The city’s 911 call center operators must wade through dozens of calls every day from police officers looking to clock their private details and other calls not related to emergencies – and it’s hampering operators’ ability to route emergency calls to a police officer, council members argue.
What’s worse, many of those calls don’t get answered before the caller hangs up.
The volume and type of residents who call the city’s 911 call center, which is run by the Orleans Parish Communications District, were among the more fiery topics of discussion at the city’s budget hearings today. In addition to listening to the district’s presentation and discussing that issue, they also heard from the French Market Corp., the Mosquito, Termite and Rodent Control Board and several other departments.
These presentations on Mayor Mitch Landrieu’s proposed budget will continue for the next two weeks; the council is slated to make any changes and approve a budget on Nov. 21.
Orleans Parish Communications District
The topic of 911 operators having to field calls that are not emergencies has come up before. Three monthly reports from earlier this year showed that up to 12 percent of all calls emergency operators take are from officers starting their privately paid detail work.
More callers in the time period the report examined – November 2012 to January 2013 – also waited longer than 20 seconds for their calls to be answered, a time that city officials say is the national standard. And 10 percent of all callers simply hung up – significantly higher than the national standard of 2 percent.
Council members said Monday that those rates aren’t acceptable, and they argued that the office was too underfunded and understaffed. Another problem they discussed: When the city’s police emergency operators are swamped, callers are routed to operators in the New Orleans Fire Department and Emergency Medical Dispatch.
“Imagine you’ve got an emergency happening with your child. You call 911 and they say, ‘Hold on, I have to pass it along to someone else,’” Councilwoman Susan Guidry said.
An increase of a supporting fee on phone bills would have given the 911 center the cash to consolidate the police, fire and EMS personnel into one office and upgrade the 911 system, but voters struck it down in December. The increase would have caused landline users an extra dollar and cell phone users an extra 41 cents.
Councilwoman LaToya Cantrell said she blamed city officials for not doing a better job of informing the public of the importance of the rate increase, but Deputy Mayor of Public Safety and Homeland Security Lt. Col Jerry Sneed disagreed: “Word got out. I believe citizens just did not want to put another tax on themselves.”
He also said that while operators do hear from police checking in their paid detail times, they are told to either put that officer on hold if someone with an actual emergency calls in, or hang up entirely.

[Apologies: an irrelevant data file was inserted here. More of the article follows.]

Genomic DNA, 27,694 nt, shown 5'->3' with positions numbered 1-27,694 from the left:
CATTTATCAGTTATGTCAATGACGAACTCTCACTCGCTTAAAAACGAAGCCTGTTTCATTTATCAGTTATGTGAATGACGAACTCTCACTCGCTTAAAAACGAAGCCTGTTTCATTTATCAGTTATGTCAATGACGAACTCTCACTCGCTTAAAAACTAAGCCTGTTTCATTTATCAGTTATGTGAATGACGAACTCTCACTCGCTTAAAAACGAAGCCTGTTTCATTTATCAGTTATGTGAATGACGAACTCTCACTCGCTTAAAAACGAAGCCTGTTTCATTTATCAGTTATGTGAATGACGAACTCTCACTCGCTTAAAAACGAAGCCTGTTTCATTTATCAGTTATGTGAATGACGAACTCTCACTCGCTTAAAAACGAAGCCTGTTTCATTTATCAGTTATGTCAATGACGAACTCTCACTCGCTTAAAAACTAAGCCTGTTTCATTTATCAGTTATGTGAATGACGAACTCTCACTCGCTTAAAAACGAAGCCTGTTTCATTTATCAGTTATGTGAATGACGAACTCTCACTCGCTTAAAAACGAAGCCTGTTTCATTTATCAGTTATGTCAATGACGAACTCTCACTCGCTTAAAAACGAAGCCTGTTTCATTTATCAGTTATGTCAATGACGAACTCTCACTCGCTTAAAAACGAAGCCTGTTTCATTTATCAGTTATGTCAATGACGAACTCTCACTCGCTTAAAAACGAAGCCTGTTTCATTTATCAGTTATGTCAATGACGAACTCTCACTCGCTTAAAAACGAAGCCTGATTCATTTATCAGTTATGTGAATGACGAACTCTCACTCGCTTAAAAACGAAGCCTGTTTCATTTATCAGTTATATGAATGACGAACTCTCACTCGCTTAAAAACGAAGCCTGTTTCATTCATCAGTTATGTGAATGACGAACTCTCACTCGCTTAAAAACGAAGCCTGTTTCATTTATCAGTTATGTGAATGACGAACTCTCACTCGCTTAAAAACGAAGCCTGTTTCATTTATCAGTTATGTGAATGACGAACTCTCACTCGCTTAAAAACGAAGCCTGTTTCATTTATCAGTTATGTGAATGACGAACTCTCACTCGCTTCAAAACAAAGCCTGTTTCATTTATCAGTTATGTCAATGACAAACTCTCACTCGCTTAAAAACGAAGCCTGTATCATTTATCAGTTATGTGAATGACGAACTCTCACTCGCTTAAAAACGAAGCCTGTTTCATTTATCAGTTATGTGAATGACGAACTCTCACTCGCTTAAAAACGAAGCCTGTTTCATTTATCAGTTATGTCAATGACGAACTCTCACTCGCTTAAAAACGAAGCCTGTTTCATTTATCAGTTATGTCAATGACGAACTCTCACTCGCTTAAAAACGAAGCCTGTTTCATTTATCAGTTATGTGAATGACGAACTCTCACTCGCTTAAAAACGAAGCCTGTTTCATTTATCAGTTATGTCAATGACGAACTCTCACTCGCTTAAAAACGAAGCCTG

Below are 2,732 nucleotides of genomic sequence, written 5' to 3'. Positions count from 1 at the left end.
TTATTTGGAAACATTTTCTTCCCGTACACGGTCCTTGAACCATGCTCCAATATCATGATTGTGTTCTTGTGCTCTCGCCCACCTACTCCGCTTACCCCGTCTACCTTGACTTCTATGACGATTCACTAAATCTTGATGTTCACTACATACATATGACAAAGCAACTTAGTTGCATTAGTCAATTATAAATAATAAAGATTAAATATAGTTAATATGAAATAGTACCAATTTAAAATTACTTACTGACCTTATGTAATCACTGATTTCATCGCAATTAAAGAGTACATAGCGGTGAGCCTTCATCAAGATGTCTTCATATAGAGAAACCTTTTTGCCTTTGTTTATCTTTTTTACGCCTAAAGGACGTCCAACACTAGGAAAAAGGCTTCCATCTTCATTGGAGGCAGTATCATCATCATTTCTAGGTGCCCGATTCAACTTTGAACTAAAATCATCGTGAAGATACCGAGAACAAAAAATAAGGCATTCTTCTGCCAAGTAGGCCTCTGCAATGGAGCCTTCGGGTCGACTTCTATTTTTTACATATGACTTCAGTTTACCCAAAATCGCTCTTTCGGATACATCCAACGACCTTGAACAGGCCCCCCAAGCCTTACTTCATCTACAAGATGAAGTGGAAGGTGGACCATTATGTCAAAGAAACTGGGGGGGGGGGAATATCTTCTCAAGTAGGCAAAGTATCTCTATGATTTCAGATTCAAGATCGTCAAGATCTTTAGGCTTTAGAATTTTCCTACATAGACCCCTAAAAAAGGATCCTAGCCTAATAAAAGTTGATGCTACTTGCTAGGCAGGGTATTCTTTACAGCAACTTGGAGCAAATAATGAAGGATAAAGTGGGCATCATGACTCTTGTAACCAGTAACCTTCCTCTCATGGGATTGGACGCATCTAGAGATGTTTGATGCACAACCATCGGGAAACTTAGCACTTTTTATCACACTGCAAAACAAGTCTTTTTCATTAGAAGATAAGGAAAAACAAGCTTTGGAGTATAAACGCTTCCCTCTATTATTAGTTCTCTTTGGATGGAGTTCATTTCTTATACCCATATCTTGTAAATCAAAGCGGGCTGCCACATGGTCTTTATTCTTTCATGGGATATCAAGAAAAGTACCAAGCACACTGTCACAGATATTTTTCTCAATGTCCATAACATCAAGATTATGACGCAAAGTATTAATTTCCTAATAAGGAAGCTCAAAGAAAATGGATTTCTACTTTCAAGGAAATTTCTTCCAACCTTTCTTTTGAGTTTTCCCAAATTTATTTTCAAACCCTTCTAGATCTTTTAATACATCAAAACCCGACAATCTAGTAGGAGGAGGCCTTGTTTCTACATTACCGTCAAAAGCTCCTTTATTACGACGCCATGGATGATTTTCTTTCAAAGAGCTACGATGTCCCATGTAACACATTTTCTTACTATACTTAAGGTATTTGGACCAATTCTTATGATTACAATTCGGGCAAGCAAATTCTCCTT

French Market Corporation and Upper Pontalba Building Restoration Corp.
By mid-November, construction on the city’s new $30 million riverfront park spanning the Marigny and Bywater neighborhoods will be complete, Deputy Mayor Cedric Grant said during the French Market’s presentation.
The French Market Corp. will be Crescent Park’s new manager, city officials confirmed. But Councilwoman Kristin Gisleson Palmer, who serves as vice-chairwoman of the French Market Corp., said that she’s wary about French Market taking on that responsibility.
The corporation already manages the French Market, the Upper Pontalba apartments, Jackson Square Pedestrian Mall, and a host of other parks and parking lots. Adding Crescent Park to its portfolio of areas to maintain is going to cost the public benefit corporation about $1.7 million, French Market Corp. Executive Director Jon Smith told council members.
The French Market’s board voted to do so on Oct. 29, at the New Orleans Building Corp.’s request. Council members Palmer, Cantrell and Cynthia Hedge-Morrell are all French Market board members.
Still, Palmer argued that its not in French Market’s “core competency” to be managing parks. She said that’s more of the job of the Department of Parks and Parkways.
“This is a very large park. It’s not a small square,” she told Smith and the presenters. It spans about 3.1 miles, she noted. And the French Market Corp. has only about 40 employees.
Smith said the board could discuss it further during a November meeting.
Other departments discussed
Mosquito Termite and Rodent Control
2013 adopted budget: $2.7 million
2014 proposed budget: $2.8 million
Largest expenses are: The Termite Control Proprietary Fund, which includes a near-$67,000 increase to the Mosquito Control Unit, $90,000 in school integrated pest management, and $15,000 for wood testing.
City Planning Commission
2013 adopted budget: $1.5 million
2014 proposed budget: $1.4 million
City Planning expects to be appropriated another $114,000 in federal disaster money later in 2014.
New Orleans Building Corp.
2013 adopted budget: $19 million
2014 proposed budget: $4.9 million
Other operating costs decreased by $14 million. Those operating costs are primarily funded by New Orleans Building Corp.’s enterprise endeavors.
Canal Street Development Corp.
2013 adopted budget: $18.1 million
2014 proposed budget: $19.9 million
Largest expenses are: Debt service and operating expenses. Operating expenses are budgeted to increase over 2013 by more than $300,000. The added costs are due to additional legal and professional services, auditing costs, rent and leases to land and buildings, and grounds maintenance and repairs.
Algiers Development District
Last year’s adopted budget: $2.8 million
This year’s proposed budget: $3.1 million
Largest expenses are: capital outlay and professional services, mostly for legal services, public relations, program management and auditing.